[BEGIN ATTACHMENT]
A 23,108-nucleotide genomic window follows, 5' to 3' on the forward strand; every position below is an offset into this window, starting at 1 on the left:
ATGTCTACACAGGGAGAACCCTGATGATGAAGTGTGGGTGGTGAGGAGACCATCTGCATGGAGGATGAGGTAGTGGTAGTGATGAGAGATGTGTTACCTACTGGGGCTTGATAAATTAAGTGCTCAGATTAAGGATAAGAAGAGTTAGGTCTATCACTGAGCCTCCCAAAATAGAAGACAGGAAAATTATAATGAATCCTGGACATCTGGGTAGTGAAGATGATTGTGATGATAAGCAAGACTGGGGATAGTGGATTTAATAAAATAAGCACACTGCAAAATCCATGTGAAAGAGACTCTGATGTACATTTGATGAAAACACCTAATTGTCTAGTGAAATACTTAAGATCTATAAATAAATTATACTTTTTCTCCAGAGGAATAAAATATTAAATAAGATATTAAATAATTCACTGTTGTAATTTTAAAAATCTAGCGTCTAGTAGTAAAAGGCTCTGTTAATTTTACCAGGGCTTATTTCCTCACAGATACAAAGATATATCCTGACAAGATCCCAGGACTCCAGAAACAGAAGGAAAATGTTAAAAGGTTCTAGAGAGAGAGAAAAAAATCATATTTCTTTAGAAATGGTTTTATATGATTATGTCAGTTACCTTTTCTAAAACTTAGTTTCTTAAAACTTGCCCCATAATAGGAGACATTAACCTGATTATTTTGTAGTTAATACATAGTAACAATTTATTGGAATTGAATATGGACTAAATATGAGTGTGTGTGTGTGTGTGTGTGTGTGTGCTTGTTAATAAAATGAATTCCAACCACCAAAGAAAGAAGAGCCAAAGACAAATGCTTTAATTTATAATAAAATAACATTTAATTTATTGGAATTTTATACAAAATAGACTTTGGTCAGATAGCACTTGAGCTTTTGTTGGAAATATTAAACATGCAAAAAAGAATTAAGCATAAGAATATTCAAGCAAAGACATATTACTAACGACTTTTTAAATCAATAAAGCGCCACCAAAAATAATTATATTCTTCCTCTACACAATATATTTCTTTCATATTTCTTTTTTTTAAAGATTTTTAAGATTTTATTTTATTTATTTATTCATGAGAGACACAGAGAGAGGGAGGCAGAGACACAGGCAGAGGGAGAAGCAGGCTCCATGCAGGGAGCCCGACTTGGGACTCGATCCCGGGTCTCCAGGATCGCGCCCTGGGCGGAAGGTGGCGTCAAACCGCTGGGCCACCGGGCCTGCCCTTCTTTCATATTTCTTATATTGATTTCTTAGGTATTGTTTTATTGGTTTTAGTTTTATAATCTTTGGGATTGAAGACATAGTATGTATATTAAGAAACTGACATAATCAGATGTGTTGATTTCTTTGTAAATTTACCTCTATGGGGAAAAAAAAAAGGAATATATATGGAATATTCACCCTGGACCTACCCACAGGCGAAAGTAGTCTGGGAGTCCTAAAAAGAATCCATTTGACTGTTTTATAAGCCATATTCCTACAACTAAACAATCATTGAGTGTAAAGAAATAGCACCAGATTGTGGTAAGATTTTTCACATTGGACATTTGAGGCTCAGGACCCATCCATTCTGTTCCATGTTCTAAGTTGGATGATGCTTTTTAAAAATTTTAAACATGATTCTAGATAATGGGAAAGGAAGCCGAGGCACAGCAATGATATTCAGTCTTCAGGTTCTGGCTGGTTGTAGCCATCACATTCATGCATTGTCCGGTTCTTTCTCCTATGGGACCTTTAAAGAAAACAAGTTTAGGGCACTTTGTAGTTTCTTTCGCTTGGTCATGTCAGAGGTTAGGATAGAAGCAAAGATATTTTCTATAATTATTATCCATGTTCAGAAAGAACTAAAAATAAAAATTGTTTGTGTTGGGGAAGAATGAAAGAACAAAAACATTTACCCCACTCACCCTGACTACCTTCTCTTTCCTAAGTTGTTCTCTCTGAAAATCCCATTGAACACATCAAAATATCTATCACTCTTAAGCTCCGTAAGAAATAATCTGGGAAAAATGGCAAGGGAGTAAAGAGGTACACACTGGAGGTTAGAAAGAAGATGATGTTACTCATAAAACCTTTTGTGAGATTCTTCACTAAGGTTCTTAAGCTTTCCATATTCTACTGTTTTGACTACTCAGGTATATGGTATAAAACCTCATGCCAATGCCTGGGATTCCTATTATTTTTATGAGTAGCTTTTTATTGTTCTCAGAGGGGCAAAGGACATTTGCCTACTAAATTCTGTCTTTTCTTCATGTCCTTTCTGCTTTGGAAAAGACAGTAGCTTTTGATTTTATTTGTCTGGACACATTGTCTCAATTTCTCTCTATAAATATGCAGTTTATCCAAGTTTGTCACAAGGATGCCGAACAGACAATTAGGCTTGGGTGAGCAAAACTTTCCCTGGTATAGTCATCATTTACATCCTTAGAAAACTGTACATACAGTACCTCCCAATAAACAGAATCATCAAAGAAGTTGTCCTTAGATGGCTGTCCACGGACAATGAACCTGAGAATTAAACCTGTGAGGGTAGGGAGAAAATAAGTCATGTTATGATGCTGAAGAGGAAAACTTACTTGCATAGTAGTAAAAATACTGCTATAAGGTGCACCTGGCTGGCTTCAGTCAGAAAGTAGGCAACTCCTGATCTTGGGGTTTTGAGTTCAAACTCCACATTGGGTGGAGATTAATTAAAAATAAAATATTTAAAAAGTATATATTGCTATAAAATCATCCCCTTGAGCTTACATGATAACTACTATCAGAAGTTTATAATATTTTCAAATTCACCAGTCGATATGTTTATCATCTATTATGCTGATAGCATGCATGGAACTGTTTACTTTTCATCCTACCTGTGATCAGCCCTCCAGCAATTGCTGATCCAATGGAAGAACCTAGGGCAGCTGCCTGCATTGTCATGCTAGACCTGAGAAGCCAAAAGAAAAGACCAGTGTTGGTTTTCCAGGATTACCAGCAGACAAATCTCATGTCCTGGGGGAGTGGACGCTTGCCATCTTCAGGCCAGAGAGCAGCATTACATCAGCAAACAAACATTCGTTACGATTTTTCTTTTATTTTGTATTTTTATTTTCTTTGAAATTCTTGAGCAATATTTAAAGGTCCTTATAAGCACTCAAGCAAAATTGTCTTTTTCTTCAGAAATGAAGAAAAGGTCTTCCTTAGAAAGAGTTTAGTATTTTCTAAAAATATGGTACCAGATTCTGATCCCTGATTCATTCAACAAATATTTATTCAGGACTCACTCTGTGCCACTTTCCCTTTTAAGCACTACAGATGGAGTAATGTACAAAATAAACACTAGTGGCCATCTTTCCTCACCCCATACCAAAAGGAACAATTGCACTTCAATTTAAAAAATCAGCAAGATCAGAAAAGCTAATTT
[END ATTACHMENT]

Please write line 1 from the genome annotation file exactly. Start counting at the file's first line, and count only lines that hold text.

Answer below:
A 23,108-nucleotide genomic window follows, 5' to 3' on the forward strand; every position below is an offset into this window, starting at 1 on the left: